Now that I’m 50% of the way through chemo, I’ve come to have an understanding- a reconciliation, if you will-of the rhythm of chemotherapy (for me).
In other words, I’ve created a “new normal”. For years, I’ve described this concept of creating a “new normal” to patients with whom I’ve worked. No matter how bad things seem to be at the dropping of the first F-Bomb, a “new normal” will eventually present itself.
In fact, this concept was one of the first things (between dropping F-bombs) that came into my head at the time of diagnosis.
So, for me, this means having chemo on a Tuesday and then having 11-12 bad (ridiculously, abnormally bad) days in the chemo pit of despair…and THEN, as if on cue, magically the dimmer on the lights go up…the curtains open…the sun shines a little more brightly…the birds sing a little more loudly (Silver Lining!).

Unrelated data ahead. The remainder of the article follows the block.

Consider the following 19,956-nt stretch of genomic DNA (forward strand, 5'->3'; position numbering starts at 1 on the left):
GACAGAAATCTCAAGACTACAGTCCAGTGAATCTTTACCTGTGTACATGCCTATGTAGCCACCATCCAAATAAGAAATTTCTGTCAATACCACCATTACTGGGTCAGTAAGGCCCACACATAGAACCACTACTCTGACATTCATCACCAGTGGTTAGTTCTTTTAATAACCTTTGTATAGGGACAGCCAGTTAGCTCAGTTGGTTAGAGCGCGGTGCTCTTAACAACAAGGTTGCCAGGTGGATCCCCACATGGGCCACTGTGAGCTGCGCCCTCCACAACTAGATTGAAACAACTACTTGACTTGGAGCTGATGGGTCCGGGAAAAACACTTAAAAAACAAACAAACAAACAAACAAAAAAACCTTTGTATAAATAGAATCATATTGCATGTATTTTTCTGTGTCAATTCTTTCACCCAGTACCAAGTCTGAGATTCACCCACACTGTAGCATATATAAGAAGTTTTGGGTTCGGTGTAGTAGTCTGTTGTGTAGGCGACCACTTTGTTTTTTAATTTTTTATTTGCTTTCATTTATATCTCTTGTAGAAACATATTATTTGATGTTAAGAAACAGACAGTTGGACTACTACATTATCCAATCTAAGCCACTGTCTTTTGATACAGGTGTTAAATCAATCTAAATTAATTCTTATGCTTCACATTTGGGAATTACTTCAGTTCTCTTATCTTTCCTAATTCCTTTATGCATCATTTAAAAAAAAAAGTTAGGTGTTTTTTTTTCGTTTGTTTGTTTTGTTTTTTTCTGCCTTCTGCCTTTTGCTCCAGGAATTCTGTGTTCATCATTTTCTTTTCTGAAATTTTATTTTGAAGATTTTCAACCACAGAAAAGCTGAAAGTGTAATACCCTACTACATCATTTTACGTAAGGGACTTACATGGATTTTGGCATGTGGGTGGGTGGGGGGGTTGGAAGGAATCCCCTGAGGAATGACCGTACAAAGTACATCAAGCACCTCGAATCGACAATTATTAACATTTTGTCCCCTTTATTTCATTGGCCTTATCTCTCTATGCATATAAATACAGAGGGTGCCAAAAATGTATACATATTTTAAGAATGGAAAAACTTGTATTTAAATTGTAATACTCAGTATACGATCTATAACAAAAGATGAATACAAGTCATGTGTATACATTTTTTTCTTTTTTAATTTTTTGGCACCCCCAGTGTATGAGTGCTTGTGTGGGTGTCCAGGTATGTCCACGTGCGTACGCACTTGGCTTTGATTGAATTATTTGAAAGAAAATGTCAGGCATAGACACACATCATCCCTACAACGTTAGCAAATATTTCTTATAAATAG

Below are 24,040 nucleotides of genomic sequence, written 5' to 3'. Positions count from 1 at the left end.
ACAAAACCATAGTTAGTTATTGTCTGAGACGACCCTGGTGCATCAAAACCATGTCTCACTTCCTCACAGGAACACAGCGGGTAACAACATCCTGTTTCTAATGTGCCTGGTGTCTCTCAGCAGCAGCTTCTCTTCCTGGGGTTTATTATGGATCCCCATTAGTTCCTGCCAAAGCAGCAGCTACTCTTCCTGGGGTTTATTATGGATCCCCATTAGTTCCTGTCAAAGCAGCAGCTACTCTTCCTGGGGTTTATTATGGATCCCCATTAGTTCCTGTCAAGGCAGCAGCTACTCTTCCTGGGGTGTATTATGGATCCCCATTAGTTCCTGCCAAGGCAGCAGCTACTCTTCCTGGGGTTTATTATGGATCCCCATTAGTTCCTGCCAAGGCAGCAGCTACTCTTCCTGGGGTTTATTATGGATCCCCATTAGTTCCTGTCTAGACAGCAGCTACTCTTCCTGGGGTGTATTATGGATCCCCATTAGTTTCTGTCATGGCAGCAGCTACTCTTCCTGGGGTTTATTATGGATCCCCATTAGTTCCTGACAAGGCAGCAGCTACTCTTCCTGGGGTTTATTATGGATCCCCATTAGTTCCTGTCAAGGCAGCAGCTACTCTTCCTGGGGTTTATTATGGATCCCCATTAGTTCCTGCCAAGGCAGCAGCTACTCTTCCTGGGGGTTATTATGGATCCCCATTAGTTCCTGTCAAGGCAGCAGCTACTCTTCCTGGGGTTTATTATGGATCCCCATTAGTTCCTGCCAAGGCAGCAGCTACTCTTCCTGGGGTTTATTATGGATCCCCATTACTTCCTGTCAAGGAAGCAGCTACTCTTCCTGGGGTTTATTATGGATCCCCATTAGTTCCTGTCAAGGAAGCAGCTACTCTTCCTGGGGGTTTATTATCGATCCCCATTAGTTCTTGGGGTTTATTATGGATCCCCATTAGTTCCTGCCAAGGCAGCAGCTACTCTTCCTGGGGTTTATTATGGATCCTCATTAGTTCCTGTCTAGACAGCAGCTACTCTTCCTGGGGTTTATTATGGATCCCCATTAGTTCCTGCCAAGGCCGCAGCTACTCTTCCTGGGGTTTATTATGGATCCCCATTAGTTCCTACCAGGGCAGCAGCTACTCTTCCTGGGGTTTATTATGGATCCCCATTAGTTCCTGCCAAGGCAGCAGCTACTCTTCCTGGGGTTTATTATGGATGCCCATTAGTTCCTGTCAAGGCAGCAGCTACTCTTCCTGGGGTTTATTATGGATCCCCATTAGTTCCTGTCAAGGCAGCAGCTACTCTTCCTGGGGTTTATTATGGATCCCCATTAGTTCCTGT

As hard as it is (brutal at times) to endure the bad days, I hold onto the anticipation of the good (no, great) days.
TODAY is that day of bliss for me. No more chemo-sobby. Only tears of joy and gratitude for feeling a glimmer of health (physical, mental, emotional and social).
The day started with hiking and included visits with friends. I even made dinner (GASP!). The Husband’s eyes and smile were huge when he came home to an oven (and corresponding aroma) of baking brussel sprouts and me at the grill cooking his favorite salmon. “She’s back,” he said with a high five.
Having these good days gives me so much appreciation for the teeniest of tiny things…like cooking for my family or taking a photograph of a beautiful flower.
Gratitude is an art of painting an adversity into a lovely picture.